A man holds up a sign during a rally against the Confederate flag in Columbia, S.C., on Saturday. (Mladen Antonov/Agence France-Presse via Getty Images)

In a historic moment, South Carolina Gov. Nikki Haley called Monday for removal of the Confederate battle flag from the statehouse grounds.

It was the right thing to do and, to many of us, long overdue.

Whatever arguments have been offered in the past for its prominent placement on government property, the massacre of nine people at Charleston’s Emanuel AME Church nullified them. The pro-heritage argument can no longer hold.

I say this as a South Carolinian who joined others in 2000 in calling for the flag’s removal from the capitol dome. I say this today as a human being who, along with millions of others, insists that removal of the flag is the least we can do to honor those killed.

To this end, Haley (R), surrounded by fellow leaders including Sens. Lindsey Graham and Tim Scott, the first African American elected to the U.S. Senate from the South since Reconstruction, put the South Carolina General Assembly on notice that it will be called upon to remove the flag from where it was transferred 15 years ago. Today it lists upon a flagpole near a Confederate statue on the statehouse grounds but close to the city’s more important intersection and more visible from the street. Removal of the flag requires a two-thirds vote of lawmakers.

The flag issue, which erupts every few years, has always been complicated. It is fair to respect the feelings of people whose forebears fought and died in the Civil War — and this was the argument for allowing it to wave. I myself had family who fought for the Confederacy, as well as other family members who fought for the Union. I have visited their graves deep in the woods of rural Illinois.

I have a rocking chair that my Southern great-great-somebody sat in, according to family lore, as she watched her soldier-husband, minus one leg, hobble across a field toward home. I love that chair for the person who loved her husband who loved his homeland, who fought bravely — and who definitely never owned a slave — and from whom I am descended. For so many poor Southerners — most soldiers weren’t planation owners — the war was about protecting their homes and families from invaders who came to conquer and burn. The reasons for that invasion were noble and no one would argue otherwise. Wars to liberate people from bondage don’t come any nobler. But the story of honoring one’s forebears with the flag is as true for many as is the story of hatred that the flag represents for so many others.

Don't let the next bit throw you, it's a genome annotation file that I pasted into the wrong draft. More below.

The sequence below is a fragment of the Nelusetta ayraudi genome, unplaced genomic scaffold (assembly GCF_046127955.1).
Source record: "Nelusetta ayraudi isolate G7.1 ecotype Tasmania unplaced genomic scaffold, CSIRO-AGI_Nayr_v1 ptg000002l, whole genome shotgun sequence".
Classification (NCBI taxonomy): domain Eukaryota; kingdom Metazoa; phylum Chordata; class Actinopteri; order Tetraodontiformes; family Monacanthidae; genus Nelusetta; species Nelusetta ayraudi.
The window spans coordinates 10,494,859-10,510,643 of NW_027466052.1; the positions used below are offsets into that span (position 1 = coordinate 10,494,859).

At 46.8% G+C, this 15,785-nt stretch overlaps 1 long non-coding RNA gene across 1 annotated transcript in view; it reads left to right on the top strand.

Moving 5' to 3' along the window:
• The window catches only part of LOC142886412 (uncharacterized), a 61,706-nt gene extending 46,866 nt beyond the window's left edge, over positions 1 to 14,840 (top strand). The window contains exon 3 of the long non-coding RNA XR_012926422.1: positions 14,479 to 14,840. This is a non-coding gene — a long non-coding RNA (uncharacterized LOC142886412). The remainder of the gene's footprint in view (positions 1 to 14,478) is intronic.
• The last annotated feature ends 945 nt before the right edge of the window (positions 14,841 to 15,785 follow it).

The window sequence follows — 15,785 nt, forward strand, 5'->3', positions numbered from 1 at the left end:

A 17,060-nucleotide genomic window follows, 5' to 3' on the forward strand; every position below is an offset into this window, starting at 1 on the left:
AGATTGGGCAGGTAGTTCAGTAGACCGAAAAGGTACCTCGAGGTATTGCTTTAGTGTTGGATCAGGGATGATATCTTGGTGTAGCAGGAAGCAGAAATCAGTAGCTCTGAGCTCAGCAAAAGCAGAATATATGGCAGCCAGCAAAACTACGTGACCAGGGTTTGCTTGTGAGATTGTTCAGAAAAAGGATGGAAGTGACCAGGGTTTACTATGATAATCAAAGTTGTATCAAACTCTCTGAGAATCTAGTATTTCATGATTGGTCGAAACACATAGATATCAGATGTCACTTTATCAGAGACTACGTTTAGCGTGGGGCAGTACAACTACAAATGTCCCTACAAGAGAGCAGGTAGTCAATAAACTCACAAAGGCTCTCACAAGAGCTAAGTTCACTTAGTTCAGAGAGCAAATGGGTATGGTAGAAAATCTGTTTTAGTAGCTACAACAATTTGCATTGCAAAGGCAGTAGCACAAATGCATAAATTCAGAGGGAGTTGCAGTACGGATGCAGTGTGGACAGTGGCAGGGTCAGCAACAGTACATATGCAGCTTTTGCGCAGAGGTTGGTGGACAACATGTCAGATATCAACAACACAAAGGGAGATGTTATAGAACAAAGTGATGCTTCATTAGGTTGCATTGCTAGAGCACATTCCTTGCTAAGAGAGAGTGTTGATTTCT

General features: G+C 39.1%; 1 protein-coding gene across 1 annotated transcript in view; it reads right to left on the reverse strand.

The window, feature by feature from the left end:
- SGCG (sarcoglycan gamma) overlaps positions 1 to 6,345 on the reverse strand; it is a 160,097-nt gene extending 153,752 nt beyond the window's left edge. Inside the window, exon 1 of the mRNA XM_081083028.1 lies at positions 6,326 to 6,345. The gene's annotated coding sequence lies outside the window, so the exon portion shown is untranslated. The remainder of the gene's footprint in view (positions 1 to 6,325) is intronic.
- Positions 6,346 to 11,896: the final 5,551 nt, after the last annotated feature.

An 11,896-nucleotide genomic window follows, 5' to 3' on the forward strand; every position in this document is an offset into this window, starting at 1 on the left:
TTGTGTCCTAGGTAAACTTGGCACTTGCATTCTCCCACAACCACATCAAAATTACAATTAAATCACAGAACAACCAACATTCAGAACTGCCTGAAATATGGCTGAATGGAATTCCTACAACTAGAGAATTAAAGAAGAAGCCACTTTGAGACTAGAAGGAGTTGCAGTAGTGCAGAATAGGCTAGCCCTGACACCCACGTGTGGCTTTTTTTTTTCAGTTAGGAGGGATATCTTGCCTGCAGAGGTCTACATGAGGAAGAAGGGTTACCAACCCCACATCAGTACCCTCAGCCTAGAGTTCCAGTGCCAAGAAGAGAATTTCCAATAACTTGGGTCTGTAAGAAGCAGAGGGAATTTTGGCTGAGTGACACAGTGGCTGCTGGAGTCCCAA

To me personally, the flag was offensive long before a mad-boy of evil heart gunned down nine lovely, innocent people as they included him in their prayers. As I wrote many years ago, I was just as afraid of a pickup truck with a Confederate flag in the window as any African American would be. This is because we all know that the occupants of that truck mean no good by showing that flag. It says: Danger.

The fact that the mere sight of the banner brings pain and humiliation to our African American neighbors is argument enough to bring it down. But last week’s brutal slayings nullified the pro-heritage argument. Forevermore, there’s no disputing its power as a symbol of racial hatred and the sickness of racism we all have a duty to fight with the same ferocity soldiers a century-and-a-half ago mustered to end slavery.

It’s no longer of matter of if but when the flag comes down and finds a home in a museum with other artifacts of historical significance. My hope is that it won’t take a demand from the NAACP but will occur by a consensus of the good people of South Carolina to do the right thing.

The United States and the world saw the coming together of whites and blacks in Charleston this past weekend and marveled that such a thing could happen in the Deep South where, indeed, the first shot of the Civil War was fired.

But the reason so many came together is because enlightened Southerners, black and white — especially in Charleston — have been working on racial understanding and reconciliation for decades. The unity we all observed doesn’t happen overnight but takes work and commitment — and love.

In the final analysis, love requires that the flag come down.

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